Alstonia scholaris

Alstonia scholaris is one among the few trees which are worshiped in sacred groves. Alstonia is a widespread genus of evergreen trees and shrubs, of the family Apocynaceae. It was named by Robert Brown in 1811, after Charles Alston (1685–1760), professor of botany at Edinburgh from 1716-1760. The type species Alstonia scholaris (L.) R.Br. was originally named Echites scholaris by Linnaeus in 1767. This tree is locally known as Daiva pala, Ezhilam pala, Mangala pala and Yakshi pala as it is considered to be the abode of ancestral or natural spirits and demons. Because of it, tribals are often reluctant to sit under this tree or even pass under it for the fear of the devil.

Alstonia scholaris  is common in sacred groves of Kerala as per the record of KFRI research report (2011). This evergreen tree is native to southern China, tropical Asia and Australasia.

 Alstonia scholaris has an indigenous system of medicine. The bark is known as ditabark, used by Indians as traditional medicine to treat diarrhoea, dysentery, asthma, and a few types of fevers. It has also been used as an aphrodisiac. When damaged, the bark lets out a sticky milky latex, which is also valued for its medicinal properties.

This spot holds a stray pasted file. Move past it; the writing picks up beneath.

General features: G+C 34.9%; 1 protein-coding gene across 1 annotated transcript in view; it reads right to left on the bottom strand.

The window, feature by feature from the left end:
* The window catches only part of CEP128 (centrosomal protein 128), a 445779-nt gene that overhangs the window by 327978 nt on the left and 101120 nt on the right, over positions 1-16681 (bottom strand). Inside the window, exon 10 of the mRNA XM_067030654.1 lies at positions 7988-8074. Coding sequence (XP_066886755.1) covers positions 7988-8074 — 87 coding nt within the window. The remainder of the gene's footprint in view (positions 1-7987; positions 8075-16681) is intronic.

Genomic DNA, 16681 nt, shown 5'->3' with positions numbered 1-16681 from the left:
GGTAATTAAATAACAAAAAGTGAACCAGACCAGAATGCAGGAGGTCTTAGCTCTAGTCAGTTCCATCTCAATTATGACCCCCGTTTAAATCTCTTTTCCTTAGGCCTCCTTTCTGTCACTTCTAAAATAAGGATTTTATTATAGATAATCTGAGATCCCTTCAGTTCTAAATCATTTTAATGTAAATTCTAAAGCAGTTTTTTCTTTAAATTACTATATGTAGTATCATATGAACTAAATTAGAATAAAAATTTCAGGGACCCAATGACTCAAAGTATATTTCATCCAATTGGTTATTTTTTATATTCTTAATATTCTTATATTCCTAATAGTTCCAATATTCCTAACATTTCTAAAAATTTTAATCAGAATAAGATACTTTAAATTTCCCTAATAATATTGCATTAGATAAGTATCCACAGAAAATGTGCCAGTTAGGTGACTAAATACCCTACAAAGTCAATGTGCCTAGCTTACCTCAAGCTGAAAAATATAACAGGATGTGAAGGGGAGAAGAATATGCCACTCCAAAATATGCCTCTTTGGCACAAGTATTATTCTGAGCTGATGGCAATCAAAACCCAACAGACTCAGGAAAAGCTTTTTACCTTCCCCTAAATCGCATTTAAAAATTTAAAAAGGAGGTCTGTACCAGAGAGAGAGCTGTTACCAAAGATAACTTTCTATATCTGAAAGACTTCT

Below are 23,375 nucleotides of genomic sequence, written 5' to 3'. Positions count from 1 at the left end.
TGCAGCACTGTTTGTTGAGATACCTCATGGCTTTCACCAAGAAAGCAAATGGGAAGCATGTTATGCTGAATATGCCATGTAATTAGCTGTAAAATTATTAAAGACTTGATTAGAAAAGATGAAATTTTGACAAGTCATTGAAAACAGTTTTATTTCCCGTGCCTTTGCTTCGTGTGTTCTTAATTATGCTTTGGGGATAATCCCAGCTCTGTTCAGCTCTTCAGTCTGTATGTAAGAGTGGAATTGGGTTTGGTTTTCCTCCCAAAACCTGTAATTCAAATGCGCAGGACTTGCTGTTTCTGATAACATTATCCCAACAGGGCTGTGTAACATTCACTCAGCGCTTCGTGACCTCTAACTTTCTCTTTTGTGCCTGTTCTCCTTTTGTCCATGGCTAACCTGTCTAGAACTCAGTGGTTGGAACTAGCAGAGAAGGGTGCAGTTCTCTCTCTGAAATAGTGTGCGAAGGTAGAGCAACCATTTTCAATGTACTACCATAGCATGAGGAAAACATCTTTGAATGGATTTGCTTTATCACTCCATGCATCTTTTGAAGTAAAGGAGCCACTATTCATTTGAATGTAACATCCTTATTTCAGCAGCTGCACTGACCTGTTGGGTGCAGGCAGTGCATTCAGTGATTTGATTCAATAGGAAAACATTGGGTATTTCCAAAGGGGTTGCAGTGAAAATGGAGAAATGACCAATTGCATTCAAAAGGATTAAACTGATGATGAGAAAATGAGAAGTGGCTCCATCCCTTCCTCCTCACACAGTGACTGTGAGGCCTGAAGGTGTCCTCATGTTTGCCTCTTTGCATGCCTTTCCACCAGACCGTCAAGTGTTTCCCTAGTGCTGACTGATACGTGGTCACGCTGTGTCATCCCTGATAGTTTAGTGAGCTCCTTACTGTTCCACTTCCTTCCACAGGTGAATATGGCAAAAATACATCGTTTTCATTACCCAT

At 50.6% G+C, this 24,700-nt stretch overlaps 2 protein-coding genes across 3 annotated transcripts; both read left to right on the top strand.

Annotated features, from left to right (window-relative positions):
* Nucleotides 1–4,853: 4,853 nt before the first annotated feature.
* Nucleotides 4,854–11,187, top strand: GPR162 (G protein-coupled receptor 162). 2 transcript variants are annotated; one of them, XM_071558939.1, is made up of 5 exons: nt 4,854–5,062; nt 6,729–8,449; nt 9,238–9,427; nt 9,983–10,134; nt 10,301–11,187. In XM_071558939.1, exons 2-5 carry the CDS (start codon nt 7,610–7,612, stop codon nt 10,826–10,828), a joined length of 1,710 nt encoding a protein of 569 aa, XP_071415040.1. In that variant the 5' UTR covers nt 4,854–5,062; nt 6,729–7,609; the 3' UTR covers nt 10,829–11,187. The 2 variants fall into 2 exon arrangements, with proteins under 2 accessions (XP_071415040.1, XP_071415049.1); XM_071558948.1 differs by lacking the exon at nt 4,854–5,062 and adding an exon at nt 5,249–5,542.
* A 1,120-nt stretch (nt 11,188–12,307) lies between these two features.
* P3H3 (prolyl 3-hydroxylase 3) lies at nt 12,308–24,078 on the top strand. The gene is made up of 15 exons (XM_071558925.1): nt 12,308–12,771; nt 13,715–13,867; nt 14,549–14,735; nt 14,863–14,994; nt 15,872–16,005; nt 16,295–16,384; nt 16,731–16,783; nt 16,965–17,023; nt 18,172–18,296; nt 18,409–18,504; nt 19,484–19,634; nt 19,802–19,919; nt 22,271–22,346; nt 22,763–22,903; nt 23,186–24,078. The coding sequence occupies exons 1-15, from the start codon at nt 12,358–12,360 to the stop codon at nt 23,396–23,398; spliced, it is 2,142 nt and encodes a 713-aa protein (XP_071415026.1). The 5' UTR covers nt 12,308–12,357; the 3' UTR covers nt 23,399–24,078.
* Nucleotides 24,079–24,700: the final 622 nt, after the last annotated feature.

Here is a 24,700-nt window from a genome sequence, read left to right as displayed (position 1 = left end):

Students’ blackboards, writing tables and slates are made from the bark of the tree. Hence, the other name for the tree is the Blackboard Tree.

This tree has got a great cultural significance in the intellectual circle, as traditionally its leaves were awarded to scholars and teachers during convocation ceremonies by the Visva Bharati University. This tradition was started by Rabindranath Tagore in Gurudeb University. Due to environmental degradation, the practice has been reduced to handing over a single leaf to the Vice Chancellor of the University.

The large branches provide favourable breeding sites for wild bees to make their hives and the pollination of the tree is carried out by insects. When the tree flowers, a plethora of insects like butterflies, bees and beetles are seen all over it. The seeds of the tree have a tuft of silky hairs at each end, and are dispersed by the wind.

Dr. Merlin Lopus


  1. Chandrashekara, Conservation and management of sacred groves in Kerala, KFRI, 2011